Break­ing back for a dream, but not much to show

Mi­grant work­ers strug­gle to save amid low wages and high place­ment fees

The China Post - - TAIWAN BUSINESS - BY ENRU LIN

Filipino Joe De La Rosa is work­ing in Taipei in hopes of mak­ing his big dreams come true.

Ev­ery day, six days a week, he wakes up at 4 a.m., has break­fast and then bikes to his fac­tory. There he cuts ply­wood and works — for 12 hours.

The hours are long and hard, but he does not mind.

“It’s OK. I am mak­ing money and have a plan. Af­ter I fin­ish this job, maybe I’ll go to New Zealand,” said De La Rosa, 27. He wants to open a res­tau­rant there.

“I can cook, of course. Any dish, I can make it good if I have jalapenos.”

So far, though, he has not had much suc­cess sav­ing up for his fu­ture: in the three months that he has been in Tai­wan, De La Rosa has yet to put aside any part of his earn­ings for him­self.

From his monthly NT$25,000 earn­ings, he has to pay for his room as well as more than NT$1,800 to his Tai­wanese la­bor bro­ker as a ser­vice charge. By the time he com­pletes his three-year con­tract, he will have paid more than NT$60,000 in such charges.

Be­fore that, he had to pay a bro­ker in the Philip­pines a one­time place­ment fee of 85,000 pe­sos (NT$59,200). To cover that, De La Rosa took a loan from a lo­cal bank which he is now pay­ing off. Such bro­ker­age fees are one of the main com­plaints from coun­tries that Tai­wan de­pends on for in­ex­pen­sive la­bor.

Re­cently, Agus­din Su­biantoro, an of­fi­cial from the Agency for the Place­ment and Pro­tec­tion of In­done­sian Work­ers, called the bro­ker­age charges ex­or­bi­tant and ex­ploita­tive. Thus, In­done­sia plans to start bring­ing back its work­ers from Tai­wan in 2017.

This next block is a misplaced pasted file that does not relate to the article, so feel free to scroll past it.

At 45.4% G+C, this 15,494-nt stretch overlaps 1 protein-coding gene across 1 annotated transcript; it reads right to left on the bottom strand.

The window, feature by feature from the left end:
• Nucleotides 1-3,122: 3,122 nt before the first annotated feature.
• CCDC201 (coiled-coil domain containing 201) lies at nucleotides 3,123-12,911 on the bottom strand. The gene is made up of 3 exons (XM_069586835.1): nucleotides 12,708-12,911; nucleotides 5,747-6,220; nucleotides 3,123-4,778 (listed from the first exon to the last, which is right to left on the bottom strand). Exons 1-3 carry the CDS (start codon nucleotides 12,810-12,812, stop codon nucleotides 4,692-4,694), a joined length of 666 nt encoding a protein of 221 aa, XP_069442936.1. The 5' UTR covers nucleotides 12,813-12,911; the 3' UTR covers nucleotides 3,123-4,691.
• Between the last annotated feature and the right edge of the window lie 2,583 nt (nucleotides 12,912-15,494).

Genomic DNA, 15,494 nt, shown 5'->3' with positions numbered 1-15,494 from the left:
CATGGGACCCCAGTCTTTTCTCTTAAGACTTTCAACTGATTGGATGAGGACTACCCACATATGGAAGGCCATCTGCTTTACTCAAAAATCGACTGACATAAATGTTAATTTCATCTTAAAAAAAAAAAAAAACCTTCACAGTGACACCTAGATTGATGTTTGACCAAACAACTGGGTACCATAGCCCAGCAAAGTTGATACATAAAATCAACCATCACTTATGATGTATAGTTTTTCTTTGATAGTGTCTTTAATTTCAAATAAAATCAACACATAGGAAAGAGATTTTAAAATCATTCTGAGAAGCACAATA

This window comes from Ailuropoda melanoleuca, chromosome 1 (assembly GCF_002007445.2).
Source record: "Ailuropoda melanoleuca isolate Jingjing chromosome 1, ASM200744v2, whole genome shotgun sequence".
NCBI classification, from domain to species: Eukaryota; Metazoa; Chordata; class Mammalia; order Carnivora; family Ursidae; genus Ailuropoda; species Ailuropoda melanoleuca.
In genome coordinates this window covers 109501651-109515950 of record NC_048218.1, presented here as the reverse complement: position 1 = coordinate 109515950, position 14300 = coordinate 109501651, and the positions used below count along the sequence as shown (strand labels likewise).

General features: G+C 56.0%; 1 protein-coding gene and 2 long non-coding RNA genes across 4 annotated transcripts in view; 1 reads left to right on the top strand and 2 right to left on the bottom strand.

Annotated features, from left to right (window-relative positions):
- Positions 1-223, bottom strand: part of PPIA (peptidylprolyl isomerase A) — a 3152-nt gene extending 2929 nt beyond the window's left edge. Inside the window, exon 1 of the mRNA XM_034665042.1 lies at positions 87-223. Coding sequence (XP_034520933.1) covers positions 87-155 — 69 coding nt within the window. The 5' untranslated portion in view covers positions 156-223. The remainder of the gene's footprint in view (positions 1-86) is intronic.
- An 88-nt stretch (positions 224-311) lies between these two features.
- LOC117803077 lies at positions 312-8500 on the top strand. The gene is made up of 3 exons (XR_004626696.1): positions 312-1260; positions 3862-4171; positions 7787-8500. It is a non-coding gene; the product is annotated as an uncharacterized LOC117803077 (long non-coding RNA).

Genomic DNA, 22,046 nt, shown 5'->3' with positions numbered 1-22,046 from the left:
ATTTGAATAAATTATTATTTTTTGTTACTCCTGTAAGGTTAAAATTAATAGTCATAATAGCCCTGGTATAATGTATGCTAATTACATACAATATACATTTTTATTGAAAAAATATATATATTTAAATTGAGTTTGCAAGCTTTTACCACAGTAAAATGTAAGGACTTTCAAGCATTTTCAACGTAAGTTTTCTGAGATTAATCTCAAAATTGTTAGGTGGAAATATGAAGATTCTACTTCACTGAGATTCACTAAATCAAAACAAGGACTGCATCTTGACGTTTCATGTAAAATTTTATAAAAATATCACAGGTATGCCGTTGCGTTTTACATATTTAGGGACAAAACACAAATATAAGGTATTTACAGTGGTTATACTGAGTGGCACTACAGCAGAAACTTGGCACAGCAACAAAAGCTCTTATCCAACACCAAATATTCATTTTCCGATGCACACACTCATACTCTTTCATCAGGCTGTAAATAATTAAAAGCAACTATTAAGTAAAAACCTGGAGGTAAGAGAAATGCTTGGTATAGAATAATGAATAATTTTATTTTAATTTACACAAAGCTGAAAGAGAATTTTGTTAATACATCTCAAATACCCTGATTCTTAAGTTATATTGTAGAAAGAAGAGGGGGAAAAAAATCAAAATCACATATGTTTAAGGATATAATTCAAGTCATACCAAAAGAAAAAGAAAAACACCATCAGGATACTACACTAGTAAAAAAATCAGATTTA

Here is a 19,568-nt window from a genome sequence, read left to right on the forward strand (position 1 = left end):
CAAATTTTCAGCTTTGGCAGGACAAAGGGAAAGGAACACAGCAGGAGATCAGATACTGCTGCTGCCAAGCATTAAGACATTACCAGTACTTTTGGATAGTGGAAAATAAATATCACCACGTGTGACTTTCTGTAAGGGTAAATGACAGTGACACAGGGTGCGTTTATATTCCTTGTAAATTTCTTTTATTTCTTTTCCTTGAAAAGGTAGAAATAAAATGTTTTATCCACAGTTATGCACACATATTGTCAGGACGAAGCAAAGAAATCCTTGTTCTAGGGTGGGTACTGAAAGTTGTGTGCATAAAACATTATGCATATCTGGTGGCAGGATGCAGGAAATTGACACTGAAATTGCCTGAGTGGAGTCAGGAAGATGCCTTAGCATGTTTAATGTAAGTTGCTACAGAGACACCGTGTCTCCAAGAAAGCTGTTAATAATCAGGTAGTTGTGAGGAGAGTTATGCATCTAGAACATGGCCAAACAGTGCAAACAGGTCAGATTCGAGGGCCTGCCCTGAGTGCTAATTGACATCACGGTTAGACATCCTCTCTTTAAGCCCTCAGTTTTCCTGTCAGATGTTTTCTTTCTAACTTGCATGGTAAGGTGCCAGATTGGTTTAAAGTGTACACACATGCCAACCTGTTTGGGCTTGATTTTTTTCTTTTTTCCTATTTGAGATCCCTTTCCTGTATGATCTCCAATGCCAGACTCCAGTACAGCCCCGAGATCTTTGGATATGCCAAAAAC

But the South East Asia Group ( ), a bro­ker­age firm based in Taipei, de­fended Tai­wan’s ser­vice charges. Chih Ting-cheng ( ), chief of the group’s mar­ket­ing di­vi­sion, said the real ex­ploita­tion oc­curs in the mi­grant worker’s home coun­try when lo­cal bro­kers col­lect ex­ces­sive place­ment fees.

“We can’t con­trol the ecosys­tem in the home coun­try,” he said. “Bro­kers there some­times charge work­ers far be­yond what is law­ful.”

Tai­wan’s Min­istry of La­bor has banned the is­land’s bro­kers from charg­ing a place­ment fee, but al­lows them to levy a ser­vice fee of up to NT$1,800 per month dur­ing a con­tract’s first year, NT$1,700 in the sec­ond and NT$1,500 in the third.

South East Asia Group charges each worker the max­i­mum — NT$ 60,000 over three years, while the em­ployer pays a fur­ther NT$6,000.

The pay­ments go to­ward checks on work­ing con­di­tions, a 24-hour trans­la­tion ser­vice, lec­tures on health is­sues and other Chih said.

But Betty Chen ( ), a mem­ber of the Tai­wan In­ter­na­tional Work­ers’ As­so­ci­a­tion, said many Tai­wanese bro­kers do not de­liver all the ser­vices they are sup­posed

ser­vices, to. “Based on my un­der­stand­ing, their ser­vices are of­ten per­func­tory,” Chen said.

“For ex­am­ple, bro­kers do need to in­ter­view work­ers about work­ing con­di­tions. They may be re­quired to go ev­ery month, but they don’t. In­stead, ev­ery half year, they sud­denly ap­pear with six forms for work­ers to sign in a hurry.”

More­over, many of these “ser­vices” should be pro­vided and paid for by the em­ployer. How­ever, it is not easy con­vinc­ing the bro­kers and em­ploy­ers to shift from the sta­tus quo to a more eth­i­cal model, Chen said.

For De La Rosa, the cost of com­ing to Tai­wan does seem high, though for now he is up­beat about his prospects. He says he’s cer­tain that he can make the sys­tem work for him.

“Next month or the month af­ter that, I will save my money for me,” he said.

“My plan is big, very big. It’s high liv­ing.”

Enru Lin, The China Post

(Above) A re­mit­tance cen­ter is shown in Taipei, April 8. Mi­grant work­ers in Tai­wan go through a bro­ker sys­tem that of­ten leaves them in sub­stan­tial debt, mak­ing it dif­fi­cult to save or re­mit money to their fam­i­lies. (Right) Joe De La Rosa is shown in Taipei, April 6.

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